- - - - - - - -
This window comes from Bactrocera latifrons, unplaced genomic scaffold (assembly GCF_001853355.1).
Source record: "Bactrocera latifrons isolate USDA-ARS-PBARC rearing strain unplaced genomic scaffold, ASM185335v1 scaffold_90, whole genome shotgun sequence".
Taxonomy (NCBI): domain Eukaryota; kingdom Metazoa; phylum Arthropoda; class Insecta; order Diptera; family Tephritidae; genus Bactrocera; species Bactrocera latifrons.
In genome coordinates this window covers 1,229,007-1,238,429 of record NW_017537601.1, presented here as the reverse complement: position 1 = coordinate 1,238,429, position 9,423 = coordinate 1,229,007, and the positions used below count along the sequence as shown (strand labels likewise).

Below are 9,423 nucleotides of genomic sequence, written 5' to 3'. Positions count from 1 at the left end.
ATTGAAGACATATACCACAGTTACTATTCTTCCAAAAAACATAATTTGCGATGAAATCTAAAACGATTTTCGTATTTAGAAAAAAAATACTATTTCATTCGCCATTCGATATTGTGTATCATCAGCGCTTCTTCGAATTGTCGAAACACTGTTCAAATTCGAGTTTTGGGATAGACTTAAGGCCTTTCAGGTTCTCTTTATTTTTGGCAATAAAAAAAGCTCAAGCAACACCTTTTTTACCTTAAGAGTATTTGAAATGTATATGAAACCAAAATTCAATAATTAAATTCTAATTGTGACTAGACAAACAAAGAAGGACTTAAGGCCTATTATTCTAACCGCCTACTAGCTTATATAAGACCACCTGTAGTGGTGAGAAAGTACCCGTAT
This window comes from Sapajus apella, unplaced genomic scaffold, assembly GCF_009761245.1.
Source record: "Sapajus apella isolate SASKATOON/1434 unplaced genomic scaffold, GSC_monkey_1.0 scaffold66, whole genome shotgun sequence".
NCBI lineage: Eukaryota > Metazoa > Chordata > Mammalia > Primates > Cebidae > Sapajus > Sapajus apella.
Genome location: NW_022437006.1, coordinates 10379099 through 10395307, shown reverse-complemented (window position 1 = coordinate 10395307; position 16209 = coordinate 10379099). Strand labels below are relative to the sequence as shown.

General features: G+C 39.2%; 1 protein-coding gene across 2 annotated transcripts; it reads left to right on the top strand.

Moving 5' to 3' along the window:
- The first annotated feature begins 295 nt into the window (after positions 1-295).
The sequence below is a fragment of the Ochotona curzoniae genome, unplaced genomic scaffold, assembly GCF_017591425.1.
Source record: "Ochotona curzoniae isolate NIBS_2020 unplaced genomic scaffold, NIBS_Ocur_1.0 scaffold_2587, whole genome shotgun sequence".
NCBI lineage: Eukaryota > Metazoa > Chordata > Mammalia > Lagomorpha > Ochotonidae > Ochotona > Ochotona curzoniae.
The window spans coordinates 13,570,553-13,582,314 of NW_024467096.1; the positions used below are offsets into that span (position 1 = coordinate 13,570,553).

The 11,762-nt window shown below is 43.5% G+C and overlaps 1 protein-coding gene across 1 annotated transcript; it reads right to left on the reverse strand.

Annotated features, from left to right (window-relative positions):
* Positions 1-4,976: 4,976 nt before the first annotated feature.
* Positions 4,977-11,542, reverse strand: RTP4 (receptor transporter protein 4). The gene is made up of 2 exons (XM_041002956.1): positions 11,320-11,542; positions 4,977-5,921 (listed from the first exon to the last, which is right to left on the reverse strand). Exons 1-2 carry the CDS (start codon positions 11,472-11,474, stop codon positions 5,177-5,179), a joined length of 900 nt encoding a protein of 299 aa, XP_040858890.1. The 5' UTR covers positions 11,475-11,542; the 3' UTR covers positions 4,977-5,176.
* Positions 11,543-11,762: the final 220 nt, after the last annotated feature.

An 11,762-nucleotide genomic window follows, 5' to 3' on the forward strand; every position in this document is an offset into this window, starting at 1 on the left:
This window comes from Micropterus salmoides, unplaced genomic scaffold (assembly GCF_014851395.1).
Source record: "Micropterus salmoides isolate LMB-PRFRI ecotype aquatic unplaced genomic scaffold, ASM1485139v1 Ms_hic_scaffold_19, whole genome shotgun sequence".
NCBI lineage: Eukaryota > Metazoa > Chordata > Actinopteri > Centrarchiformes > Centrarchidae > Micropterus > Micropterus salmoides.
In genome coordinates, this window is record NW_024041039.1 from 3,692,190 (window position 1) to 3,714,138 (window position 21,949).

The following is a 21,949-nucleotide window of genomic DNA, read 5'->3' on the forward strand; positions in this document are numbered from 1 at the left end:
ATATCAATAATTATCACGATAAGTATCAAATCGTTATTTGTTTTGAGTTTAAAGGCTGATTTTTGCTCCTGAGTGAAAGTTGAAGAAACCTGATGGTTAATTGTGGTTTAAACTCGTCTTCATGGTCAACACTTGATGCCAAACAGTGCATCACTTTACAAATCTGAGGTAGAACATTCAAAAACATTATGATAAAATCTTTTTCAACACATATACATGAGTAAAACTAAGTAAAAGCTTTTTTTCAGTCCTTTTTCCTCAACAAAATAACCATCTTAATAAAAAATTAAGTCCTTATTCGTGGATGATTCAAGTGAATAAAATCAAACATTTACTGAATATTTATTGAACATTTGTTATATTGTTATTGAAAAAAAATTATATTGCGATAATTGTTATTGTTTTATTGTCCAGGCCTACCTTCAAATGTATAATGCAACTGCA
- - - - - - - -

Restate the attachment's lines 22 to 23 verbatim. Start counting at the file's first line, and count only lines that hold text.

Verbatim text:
* Positions 11,543-11,762: the final 220 nt, after the last annotated feature.

An 11,762-nucleotide genomic window follows, 5' to 3' on the forward strand; every position in this document is an offset into this window, starting at 1 on the left: